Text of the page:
"How Do I Negotiate My First Management Salary?"
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"How Do I Negotiate My First Management Salary?"

Welcome to Ask a Girlboss! It's our weekly advice column where real experts answer your burning career questions. Have a dilemma that needs solving? DM us on Instagram and we'll get right on it. 

"Currently negotiating salary for my first management position. Any advice?"

Monica Rockstroh is a salary negotiation expert and career pep talker. Here's her advice.

"Love to see you strategizing. So let's dive into some strategy. You need to understand your leverage points—aka the reasons why you deserve more than what was initially offered. They are what you will use when speaking to your boss about why you're asking for more. Not sure what yours are? I've got you. Start by answering these questions: What do you currently do that is above and beyond your job description? Think about tasks you've taken on (and aced) that you didn't have to, or that were added to your plate because someone knew you could handle them.

Next, what are some of your recent 'wins'? Did you make clients happy? defused a tense meeting? Secured new projects? Finally, what experience, education and expertise might you bring to this role that not every candidate has?

Once you've brainstormed answers to those, pick three that you feel most confident about and that you know will impress your boss the most.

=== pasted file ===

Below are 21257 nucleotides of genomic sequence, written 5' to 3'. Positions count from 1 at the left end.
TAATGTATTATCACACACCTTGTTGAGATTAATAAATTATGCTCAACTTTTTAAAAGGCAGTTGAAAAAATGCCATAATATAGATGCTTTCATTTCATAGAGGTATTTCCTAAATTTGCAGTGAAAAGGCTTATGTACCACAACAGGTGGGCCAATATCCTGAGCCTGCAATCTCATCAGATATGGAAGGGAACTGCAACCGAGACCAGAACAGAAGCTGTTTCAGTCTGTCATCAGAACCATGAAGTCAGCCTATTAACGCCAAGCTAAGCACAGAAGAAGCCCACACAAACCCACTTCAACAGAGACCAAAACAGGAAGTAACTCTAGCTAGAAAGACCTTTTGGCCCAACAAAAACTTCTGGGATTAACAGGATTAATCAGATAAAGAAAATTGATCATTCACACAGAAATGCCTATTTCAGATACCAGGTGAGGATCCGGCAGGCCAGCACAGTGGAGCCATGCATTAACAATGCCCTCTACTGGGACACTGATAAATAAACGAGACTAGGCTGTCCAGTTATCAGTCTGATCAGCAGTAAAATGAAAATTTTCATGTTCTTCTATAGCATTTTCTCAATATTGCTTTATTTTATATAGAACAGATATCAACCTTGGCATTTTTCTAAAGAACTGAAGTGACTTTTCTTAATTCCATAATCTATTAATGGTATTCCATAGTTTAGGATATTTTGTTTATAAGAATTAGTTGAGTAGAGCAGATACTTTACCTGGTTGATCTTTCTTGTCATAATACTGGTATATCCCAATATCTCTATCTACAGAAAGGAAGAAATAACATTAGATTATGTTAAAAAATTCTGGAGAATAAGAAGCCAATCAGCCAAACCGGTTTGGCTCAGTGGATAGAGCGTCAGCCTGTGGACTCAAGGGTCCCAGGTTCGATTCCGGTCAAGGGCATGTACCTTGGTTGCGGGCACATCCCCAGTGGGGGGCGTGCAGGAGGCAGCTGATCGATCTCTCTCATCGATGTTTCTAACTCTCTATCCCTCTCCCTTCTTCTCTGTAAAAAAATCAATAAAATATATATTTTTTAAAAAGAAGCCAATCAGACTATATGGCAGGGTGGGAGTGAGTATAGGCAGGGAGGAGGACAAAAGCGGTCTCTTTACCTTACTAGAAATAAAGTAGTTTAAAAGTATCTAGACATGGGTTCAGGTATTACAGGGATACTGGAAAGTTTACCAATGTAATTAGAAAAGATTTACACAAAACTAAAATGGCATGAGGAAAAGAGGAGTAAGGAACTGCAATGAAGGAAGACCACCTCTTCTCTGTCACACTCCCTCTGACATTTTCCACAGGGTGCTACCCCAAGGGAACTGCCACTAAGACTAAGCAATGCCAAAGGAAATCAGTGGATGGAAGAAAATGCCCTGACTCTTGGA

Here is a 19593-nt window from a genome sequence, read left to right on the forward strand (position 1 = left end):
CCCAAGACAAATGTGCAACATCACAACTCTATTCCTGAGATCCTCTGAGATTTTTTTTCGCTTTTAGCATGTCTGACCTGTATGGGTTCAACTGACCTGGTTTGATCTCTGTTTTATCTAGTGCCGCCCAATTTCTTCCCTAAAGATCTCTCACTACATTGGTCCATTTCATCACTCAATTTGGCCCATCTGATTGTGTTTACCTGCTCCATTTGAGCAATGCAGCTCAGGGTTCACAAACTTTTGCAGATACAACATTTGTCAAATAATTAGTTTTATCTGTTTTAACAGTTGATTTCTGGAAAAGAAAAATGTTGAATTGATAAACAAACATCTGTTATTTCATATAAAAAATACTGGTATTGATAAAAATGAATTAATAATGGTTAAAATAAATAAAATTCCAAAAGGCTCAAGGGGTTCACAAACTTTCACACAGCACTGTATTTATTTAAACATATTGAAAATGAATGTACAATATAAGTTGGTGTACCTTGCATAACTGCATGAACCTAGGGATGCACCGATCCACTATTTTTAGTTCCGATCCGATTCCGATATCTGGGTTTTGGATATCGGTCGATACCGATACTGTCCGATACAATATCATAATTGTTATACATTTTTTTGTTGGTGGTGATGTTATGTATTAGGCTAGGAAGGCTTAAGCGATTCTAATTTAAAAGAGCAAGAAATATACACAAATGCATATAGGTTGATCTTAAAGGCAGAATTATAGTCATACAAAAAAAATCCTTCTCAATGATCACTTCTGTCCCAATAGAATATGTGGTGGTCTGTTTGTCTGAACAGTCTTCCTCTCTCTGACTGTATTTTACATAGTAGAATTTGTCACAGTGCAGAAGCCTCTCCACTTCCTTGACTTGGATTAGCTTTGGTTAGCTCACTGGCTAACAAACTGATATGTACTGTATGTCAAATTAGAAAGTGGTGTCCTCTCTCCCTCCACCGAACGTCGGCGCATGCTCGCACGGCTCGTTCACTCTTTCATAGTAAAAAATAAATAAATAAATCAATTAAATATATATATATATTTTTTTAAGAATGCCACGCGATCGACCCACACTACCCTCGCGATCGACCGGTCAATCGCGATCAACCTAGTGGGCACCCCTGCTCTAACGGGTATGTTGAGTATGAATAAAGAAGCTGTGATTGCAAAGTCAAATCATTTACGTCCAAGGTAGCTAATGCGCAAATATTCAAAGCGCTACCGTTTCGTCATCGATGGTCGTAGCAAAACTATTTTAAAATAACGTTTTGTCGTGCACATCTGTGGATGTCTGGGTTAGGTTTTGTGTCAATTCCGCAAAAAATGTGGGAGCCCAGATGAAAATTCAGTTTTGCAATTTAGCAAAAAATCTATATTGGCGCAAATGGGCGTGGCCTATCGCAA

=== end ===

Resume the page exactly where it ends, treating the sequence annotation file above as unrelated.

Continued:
Remember: when discussing the new management role and a salary is offered, you can state that you're grateful for the opportunity, though you would like to discuss compensation. Here are some example phrases to use: 'Because of X and Y (leverage points 1 and 2), I was anticipating an offer in the $___ - $___ range. I know that Z (leverage point 3) is really important for the success of this role, and I'm confident that I am bringing the necessary expertise to the table. Can we discuss flexibility in the salary offered?'

Ultimately, you won't get more without asking for more. It's on you to lead this conversation and advocate for yourself (and your bank account, and thus your retirement!). The best time to negotiate is before signing a new offer. You've got this, I'm cheering for you!"